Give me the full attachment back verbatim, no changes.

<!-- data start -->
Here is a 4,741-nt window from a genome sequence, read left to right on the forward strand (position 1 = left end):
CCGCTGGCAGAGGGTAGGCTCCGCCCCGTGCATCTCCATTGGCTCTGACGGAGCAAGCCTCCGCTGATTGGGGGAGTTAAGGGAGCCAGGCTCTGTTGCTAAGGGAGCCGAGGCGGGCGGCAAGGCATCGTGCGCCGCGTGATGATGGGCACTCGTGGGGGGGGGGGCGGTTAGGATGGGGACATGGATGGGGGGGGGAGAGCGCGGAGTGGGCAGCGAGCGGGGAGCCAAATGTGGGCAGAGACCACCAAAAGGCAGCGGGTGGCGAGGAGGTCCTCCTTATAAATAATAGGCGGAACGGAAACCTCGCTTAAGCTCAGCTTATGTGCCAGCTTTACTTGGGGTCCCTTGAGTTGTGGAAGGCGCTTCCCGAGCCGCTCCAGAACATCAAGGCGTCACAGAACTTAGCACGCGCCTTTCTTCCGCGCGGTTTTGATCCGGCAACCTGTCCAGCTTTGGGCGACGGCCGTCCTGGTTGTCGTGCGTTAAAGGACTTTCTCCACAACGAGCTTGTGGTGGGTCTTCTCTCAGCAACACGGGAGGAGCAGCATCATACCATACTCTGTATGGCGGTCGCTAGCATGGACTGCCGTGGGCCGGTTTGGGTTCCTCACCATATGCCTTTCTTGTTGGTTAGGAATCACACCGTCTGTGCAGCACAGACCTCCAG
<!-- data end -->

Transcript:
Here is a 4,741-nt window from a genome sequence, read left to right on the forward strand (position 1 = left end):
CCGCTGGCAGAGGGTAGGCTCCGCCCCGTGCATCTCCATTGGCTCTGACGGAGCAAGCCTCCGCTGATTGGGGGAGTTAAGGGAGCCAGGCTCTGTTGCTAAGGGAGCCGAGGCGGGCGGCAAGGCATCGTGCGCCGCGTGATGATGGGCACTCGTGGGGGGGGGGGCGGTTAGGATGGGGACATGGATGGGGGGGGGAGAGCGCGGAGTGGGCAGCGAGCGGGGAGCCAAATGTGGGCAGAGACCACCAAAAGGCAGCGGGTGGCGAGGAGGTCCTCCTTATAAATAATAGGCGGAACGGAAACCTCGCTTAAGCTCAGCTTATGTGCCAGCTTTACTTGGGGTCCCTTGAGTTGTGGAAGGCGCTTCCCGAGCCGCTCCAGAACATCAAGGCGTCACAGAACTTAGCACGCGCCTTTCTTCCGCGCGGTTTTGATCCGGCAACCTGTCCAGCTTTGGGCGACGGCCGTCCTGGTTGTCGTGCGTTAAAGGACTTTCTCCACAACGAGCTTGTGGTGGGTCTTCTCTCAGCAACACGGGAGGAGCAGCATCATACCATACTCTGTATGGCGGTCGCTAGCATGGACTGCCGTGGGCCGGTTTGGGTTCCTCACCATATGCCTTTCTTGTTGGTTAGGAATCACACCGTCTGTGCAGCACAGACCTCCAG